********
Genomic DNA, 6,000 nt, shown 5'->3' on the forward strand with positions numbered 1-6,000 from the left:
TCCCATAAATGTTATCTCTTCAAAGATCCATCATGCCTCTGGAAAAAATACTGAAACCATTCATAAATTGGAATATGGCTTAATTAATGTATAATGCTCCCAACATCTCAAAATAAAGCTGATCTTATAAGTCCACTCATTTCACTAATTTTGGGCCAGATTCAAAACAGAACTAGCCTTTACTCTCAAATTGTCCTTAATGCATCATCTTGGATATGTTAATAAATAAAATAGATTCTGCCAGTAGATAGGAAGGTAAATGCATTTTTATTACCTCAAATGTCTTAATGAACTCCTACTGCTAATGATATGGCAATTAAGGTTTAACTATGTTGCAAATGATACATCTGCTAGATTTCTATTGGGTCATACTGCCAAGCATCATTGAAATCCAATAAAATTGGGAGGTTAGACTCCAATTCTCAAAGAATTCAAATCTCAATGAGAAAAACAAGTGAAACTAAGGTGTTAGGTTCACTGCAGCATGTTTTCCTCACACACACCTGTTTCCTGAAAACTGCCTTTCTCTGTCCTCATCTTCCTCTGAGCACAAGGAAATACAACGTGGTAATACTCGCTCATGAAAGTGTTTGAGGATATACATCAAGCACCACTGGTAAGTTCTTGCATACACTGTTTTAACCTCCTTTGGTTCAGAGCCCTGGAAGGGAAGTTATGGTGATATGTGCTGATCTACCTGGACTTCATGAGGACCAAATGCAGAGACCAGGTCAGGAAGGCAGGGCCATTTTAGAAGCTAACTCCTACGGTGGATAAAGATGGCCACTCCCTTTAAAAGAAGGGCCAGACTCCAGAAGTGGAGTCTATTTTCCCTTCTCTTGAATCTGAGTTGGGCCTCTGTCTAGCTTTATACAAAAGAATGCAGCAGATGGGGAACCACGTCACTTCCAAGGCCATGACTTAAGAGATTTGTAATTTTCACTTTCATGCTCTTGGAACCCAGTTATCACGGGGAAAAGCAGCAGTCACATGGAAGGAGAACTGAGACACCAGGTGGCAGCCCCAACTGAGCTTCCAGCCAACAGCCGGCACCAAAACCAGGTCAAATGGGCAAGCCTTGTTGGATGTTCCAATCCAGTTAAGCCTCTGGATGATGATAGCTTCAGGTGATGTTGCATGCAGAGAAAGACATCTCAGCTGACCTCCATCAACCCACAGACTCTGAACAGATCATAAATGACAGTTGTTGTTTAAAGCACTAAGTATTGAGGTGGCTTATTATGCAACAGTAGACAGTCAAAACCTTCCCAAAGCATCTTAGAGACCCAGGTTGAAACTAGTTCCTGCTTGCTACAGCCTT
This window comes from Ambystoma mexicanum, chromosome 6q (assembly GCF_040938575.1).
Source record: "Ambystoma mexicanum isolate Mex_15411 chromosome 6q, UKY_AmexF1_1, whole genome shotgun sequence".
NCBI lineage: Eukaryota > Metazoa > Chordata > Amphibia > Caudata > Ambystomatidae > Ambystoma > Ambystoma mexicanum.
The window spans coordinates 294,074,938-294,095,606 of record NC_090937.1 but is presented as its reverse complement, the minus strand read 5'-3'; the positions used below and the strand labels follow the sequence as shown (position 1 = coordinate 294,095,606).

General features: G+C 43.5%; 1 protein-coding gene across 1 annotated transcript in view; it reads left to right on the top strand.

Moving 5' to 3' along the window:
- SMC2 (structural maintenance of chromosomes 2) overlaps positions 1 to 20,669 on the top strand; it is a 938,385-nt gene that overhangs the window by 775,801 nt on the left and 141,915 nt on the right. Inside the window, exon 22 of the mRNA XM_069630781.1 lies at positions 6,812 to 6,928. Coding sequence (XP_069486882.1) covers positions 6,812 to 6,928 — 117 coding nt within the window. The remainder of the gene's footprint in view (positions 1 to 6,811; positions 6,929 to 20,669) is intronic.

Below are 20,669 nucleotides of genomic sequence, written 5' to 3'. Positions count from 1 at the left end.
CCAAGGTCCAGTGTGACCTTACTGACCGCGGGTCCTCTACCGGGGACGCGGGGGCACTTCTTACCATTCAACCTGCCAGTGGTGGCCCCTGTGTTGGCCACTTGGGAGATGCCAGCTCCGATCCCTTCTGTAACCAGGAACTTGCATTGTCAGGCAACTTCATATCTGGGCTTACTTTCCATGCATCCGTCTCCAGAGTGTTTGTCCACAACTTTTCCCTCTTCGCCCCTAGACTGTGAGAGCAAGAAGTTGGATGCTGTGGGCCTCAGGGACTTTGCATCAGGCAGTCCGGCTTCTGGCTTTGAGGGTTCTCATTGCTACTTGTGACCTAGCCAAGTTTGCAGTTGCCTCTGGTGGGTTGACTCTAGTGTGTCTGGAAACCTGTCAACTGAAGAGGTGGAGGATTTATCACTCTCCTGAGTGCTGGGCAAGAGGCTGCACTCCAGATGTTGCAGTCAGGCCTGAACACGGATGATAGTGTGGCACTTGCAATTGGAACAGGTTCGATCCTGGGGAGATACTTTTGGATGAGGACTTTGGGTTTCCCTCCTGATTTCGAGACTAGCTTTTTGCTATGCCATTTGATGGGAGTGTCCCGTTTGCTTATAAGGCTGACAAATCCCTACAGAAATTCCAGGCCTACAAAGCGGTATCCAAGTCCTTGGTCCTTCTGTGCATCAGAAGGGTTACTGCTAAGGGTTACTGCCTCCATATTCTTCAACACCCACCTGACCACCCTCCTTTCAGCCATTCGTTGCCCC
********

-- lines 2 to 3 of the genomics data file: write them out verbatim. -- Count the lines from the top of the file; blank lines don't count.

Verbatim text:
TCCCATAAATGTTATCTCTTCAAAGATCCATCATGCCTCTGGAAAAAATACTGAAACCATTCATAAATTGGAATATGGCTTAATTAATGTATAATGCTCCCAACATCTCAAAATAAAGCTGATCTTATAAGTCCACTCATTTCACTAATTTTGGGCCAGATTCAAAACAGAACTAGCCTTTACTCTCAAATTGTCCTTAATGCATCATCTTGGATATGTTAATAAATAAAATAGATTCTGCCAGTAGATAGGAAGGTAAATGCATTTTTATTACCTCAAATGTCTTAATGAACTCCTACTGCTAATGATATGGCAATTAAGGTTTAACTATGTTGCAAATGATACATCTGCTAGATTTCTATTGGGTCATACTGCCAAGCATCATTGAAATCCAATAAAATTGGGAGGTTAGACTCCAATTCTCAAAGAATTCAAATCTCAATGAGAAAAACAAGTGAAACTAAGGTGTTAGGTTCACTGCAGCATGTTTTCCTCACACACACCTGTTTCCTGAAAACTGCCTTTCTCTGTCCTCATCTTCCTCTGAGCACAAGGAAATACAACGTGGTAATACTCGCTCATGAAAGTGTTTGAGGATATACATCAAGCACCACTGGTAAGTTCTTGCATACACTGTTTTAACCTCCTTTGGTTCAGAGCCCTGGAAGGGAAGTTATGGTGATATGTGCTGATCTACCTGGACTTCATGAGGACCAAATGCAGAGACCAGGTCAGGAAGGCAGGGCCATTTTAGAAGCTAACTCCTACGGTGGATAAAGATGGCCACTCCCTTTAAAAGAAGGGCCAGACTCCAGAAGTGGAGTCTATTTTCCCTTCTCTTGAATCTGAGTTGGGCCTCTGTCTAGCTTTATACAAAAGAATGCAGCAGATGGGGAACCACGTCACTTCCAAGGCCATGACTTAAGAGATTTGTAATTTTCACTTTCATGCTCTTGGAACCCAGTTATCACGGGGAAAAGCAGCAGTCACATGGAAGGAGAACTGAGACACCAGGTGGCAGCCCCAACTGAGCTTCCAGCCAACAGCCGGCACCAAAACCAGGTCAAATGGGCAAGCCTTGTTGGATGTTCCAATCCAGTTAAGCCTCTGGATGATGATAGCTTCAGGTGATGTTGCATGCAGAGAAAGACATCTCAGCTGACCTCCATCAACCCACAGACTCTGAACAGATCATAAATGACAGTTGTTGTTTAAAGCACTAAGTATTGAGGTGGCTTATTATGCAACAGTAGACAGTCAAAACCTTCCCAAAGCATCTTAGAGACCCAGGTTGAAACTAGTTCCTGCTTGCTACAGCCTT
This window comes from Ambystoma mexicanum, chromosome 6q (assembly GCF_040938575.1).